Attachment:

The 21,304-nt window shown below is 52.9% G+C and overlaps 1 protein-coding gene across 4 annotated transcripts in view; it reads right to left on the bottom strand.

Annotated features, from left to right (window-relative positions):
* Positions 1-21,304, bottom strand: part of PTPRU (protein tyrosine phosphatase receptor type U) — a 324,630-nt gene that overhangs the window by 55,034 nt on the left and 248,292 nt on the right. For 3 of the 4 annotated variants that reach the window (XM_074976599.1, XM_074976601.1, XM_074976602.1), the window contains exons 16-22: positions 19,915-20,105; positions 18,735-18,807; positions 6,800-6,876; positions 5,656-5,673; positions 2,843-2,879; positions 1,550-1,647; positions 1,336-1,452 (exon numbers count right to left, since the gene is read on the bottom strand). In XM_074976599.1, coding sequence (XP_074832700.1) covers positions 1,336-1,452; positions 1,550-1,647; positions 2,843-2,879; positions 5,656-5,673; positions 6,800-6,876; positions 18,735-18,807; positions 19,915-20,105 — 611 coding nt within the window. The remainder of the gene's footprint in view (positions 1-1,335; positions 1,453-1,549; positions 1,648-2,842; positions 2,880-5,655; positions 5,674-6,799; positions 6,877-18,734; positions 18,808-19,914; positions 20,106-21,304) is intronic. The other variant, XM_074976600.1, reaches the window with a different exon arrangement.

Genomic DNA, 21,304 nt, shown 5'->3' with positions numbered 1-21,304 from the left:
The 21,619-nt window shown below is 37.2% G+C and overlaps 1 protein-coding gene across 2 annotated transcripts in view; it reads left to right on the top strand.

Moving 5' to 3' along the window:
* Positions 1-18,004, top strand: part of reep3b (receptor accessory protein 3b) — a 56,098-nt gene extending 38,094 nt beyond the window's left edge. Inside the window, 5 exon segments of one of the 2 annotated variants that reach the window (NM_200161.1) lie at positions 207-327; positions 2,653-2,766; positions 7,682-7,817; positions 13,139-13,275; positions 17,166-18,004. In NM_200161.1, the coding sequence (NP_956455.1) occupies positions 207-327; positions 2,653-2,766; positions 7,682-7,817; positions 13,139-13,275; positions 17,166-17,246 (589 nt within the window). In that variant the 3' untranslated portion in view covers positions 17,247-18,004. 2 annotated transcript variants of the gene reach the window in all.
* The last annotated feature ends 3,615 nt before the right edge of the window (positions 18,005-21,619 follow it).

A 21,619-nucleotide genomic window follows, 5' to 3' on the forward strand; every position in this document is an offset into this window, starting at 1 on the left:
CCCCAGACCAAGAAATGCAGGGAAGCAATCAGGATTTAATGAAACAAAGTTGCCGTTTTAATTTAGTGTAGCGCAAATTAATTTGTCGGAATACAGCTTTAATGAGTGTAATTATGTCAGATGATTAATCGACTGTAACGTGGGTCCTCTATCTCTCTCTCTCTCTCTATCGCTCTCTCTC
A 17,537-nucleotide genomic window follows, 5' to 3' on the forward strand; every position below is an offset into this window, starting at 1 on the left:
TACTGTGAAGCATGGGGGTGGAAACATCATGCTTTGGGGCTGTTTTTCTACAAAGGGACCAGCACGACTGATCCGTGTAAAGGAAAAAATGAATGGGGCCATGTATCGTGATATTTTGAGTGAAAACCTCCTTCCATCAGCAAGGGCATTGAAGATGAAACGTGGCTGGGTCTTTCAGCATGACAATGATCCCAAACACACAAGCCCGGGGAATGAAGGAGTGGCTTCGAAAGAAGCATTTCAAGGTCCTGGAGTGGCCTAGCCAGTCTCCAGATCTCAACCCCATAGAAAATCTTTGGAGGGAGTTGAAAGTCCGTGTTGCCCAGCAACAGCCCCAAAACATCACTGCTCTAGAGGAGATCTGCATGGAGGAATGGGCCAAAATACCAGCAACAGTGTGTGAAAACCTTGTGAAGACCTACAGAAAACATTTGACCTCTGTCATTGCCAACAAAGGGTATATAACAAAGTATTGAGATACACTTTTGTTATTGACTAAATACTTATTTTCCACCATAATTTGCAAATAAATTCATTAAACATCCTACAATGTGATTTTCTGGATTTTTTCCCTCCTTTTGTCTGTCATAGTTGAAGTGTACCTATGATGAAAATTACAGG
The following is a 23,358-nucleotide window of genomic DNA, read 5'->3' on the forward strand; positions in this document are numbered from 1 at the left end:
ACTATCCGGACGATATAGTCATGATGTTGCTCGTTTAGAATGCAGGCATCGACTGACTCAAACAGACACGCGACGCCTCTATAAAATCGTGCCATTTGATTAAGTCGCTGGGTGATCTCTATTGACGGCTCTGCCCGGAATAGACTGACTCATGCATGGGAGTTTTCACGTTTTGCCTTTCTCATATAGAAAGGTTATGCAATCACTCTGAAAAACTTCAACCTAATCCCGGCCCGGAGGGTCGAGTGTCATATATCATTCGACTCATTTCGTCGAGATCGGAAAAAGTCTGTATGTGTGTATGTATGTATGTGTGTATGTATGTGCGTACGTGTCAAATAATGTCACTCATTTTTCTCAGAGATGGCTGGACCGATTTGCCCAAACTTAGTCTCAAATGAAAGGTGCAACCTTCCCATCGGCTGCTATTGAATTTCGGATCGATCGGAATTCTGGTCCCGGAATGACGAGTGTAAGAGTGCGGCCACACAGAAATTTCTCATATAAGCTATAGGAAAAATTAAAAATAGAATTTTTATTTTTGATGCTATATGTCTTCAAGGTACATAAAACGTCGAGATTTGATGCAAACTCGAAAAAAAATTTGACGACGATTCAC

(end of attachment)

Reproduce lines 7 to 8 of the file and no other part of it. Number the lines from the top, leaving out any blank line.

* Positions 1-18,004, top strand: part of reep3b (receptor accessory protein 3b) — a 56,098-nt gene extending 38,094 nt beyond the window's left edge. Inside the window, 5 exon segments of one of the 2 annotated variants that reach the window (NM_200161.1) lie at positions 207-327; positions 2,653-2,766; positions 7,682-7,817; positions 13,139-13,275; positions 17,166-18,004. In NM_200161.1, the coding sequence (NP_956455.1) occupies positions 207-327; positions 2,653-2,766; positions 7,682-7,817; positions 13,139-13,275; positions 17,166-17,246 (589 nt within the window). In that variant the 3' untranslated portion in view covers positions 17,247-18,004. 2 annotated transcript variants of the gene reach the window in all.
* The last annotated feature ends 3,615 nt before the right edge of the window (positions 18,005-21,619 follow it).